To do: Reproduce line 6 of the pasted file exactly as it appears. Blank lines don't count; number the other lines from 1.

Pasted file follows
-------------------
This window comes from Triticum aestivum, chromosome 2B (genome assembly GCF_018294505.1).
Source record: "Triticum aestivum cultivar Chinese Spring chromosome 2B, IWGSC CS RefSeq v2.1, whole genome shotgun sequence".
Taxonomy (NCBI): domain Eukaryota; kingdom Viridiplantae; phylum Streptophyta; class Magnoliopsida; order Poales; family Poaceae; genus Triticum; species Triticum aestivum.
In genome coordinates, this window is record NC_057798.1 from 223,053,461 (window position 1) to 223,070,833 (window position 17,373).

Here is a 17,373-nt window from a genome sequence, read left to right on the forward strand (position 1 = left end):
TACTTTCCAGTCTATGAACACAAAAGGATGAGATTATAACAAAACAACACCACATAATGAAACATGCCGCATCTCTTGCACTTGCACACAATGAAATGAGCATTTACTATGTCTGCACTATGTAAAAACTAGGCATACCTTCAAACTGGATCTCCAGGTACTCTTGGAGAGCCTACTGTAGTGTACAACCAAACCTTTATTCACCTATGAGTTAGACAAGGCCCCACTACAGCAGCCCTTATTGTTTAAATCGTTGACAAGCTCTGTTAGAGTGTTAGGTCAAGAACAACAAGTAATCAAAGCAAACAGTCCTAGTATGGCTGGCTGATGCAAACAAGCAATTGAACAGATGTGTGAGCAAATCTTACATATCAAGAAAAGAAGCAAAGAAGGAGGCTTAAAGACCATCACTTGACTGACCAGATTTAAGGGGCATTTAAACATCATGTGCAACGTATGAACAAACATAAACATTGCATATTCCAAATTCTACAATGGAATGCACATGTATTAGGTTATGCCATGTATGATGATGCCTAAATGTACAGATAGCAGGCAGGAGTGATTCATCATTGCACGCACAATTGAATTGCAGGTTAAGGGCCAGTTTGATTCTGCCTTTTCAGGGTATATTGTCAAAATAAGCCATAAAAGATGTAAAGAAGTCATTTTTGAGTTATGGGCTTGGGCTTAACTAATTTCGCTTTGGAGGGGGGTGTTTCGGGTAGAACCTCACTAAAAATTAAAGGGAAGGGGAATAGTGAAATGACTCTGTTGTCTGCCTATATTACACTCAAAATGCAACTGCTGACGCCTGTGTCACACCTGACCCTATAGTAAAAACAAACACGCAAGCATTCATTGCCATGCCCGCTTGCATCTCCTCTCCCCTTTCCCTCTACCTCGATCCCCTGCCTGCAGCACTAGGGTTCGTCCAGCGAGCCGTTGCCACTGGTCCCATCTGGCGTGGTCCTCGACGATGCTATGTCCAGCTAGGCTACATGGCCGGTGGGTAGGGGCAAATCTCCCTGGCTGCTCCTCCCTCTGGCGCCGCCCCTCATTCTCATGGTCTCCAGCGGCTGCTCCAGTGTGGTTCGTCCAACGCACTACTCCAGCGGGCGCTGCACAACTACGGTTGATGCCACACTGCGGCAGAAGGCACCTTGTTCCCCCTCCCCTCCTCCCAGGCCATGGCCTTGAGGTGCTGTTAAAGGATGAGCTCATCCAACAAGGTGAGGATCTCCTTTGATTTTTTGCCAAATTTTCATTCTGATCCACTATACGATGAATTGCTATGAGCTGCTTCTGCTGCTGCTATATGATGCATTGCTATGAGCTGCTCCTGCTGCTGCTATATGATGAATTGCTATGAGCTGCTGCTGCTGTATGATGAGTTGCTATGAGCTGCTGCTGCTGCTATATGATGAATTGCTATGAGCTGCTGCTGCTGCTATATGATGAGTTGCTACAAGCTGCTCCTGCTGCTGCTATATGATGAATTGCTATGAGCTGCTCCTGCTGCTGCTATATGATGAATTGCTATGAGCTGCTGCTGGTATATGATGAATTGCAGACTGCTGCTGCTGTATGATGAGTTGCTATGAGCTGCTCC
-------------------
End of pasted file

TACTTTCCAGTCTATGAACACAAAAGGATGAGATTATAACAAAACAACACCACATAATGAAACATGCCGCATCTCTTGCACTTGCACACAATGAAATGAGCATTTACTATGTCTGCACTATGTAAAAACTAGGCATACCTTCAAACTGGATCTCCAGGTACTCTTGGAGAGCCTACTGTAGTGTACAACCAAACCTTTATTCACCTATGAGTTAGACAAGGCCCCACTACAGCAGCCCTTATTGTTTAAATCGTTGACAAGCTCTGTTAGAGTGTTAGGTCAAGAACAACAAGTAATCAAAGCAAACAGTCCTAGTATGGCTGGCTGATGCAAACAAGCAATTGAACAGATGTGTGAGCAAATCTTACATATCAAGAAAAGAAGCAAAGAAGGAGGCTTAAAGACCATCACTTGACTGACCAGATTTAAGGGGCATTTAAACATCATGTGCAACGTATGAACAAACATAAACATTGCATATTCCAAATTCTACAATGGAATGCACATGTATTAGGTTATGCCATGTATGATGATGCCTAAATGTACAGATAGCAGGCAGGAGTGATTCATCATTGCACGCACAATTGAATTGCAGGTTAAGGGCCAGTTTGATTCTGCCTTTTCAGGGTATATTGTCAAAATAAGCCATAAAAGATGTAAAGAAGTCATTTTTGAGTTATGGGCTTGGGCTTAACTAATTTCGCTTTGGAGGGGGGTGTTTCGGGTAGAACCTCACTAAAAATTAAAGGGAAGGGGAATAGTGAAATGACTCTGTTGTCTGCCTATATTACACTCAAAATGCAACTGCTGACGCCTGTGTCACACCTGACCCTATAGTAAAAACAAACACGCAAGCATTCATTGCCATGCCCGCTTGCATCTCCTCTCCCCTTTCCCTCTACCTCGATCCCCTGCCTGCAGCACTAGGGTTCGTCCAGCGAGCCGTTGCCACTGGTCCCATCTGGCGTGGTCCTCGACGATGCTATGTCCAGCTAGGCTACATGGCCGGTGGGTAGGGGCAAATCTCCCTGGCTGCTCCTCCCTCTGGCGCCGCCCCTCATTCTCATGGTCTCCAGCGGCTGCTCCAGTGTGGTTCGTCCAACGCACTACTCCAGCGGGCGCTGCACAACTACGGTTGATGCCACACTGCGGCAGAAGGCACCTTGTTCCCCCTCCCCTCCTCCCAGGCCATGGCCTTGAGGTGCTGTTAAAGGATGAGCTCATCCAACAAGGTGAGGATCTCCTTTGATTTTTTGCCAAATTTTCATTCTGATCCACTATACGATGAATTGCTATGAGCTGCTTCTGCTGCTGCTATATGATGCATTGCTATGAGCTGCTCCTGCTGCTGCTATATGATGAATTGCTATGAGCTGCTGCTGCTGTATGATGAGTTGCTATGAGCTGCTGCTGCTGCTATATGATGAATTGCTATGAGCTGCTGCTGCTGCTATATGATGAGTTGCTACAAGCTGCTCCTGCTGCTGCTATATGATGAATTGCTATGAGCTGCTCCTGCTGCTGCTATATGATGAATTGCTATGAGCTGCTGCTGGTATATGATGAATTGCAGACTGCTGCTGCTGTATGATGAGTTGCTATGAGCTGCTCC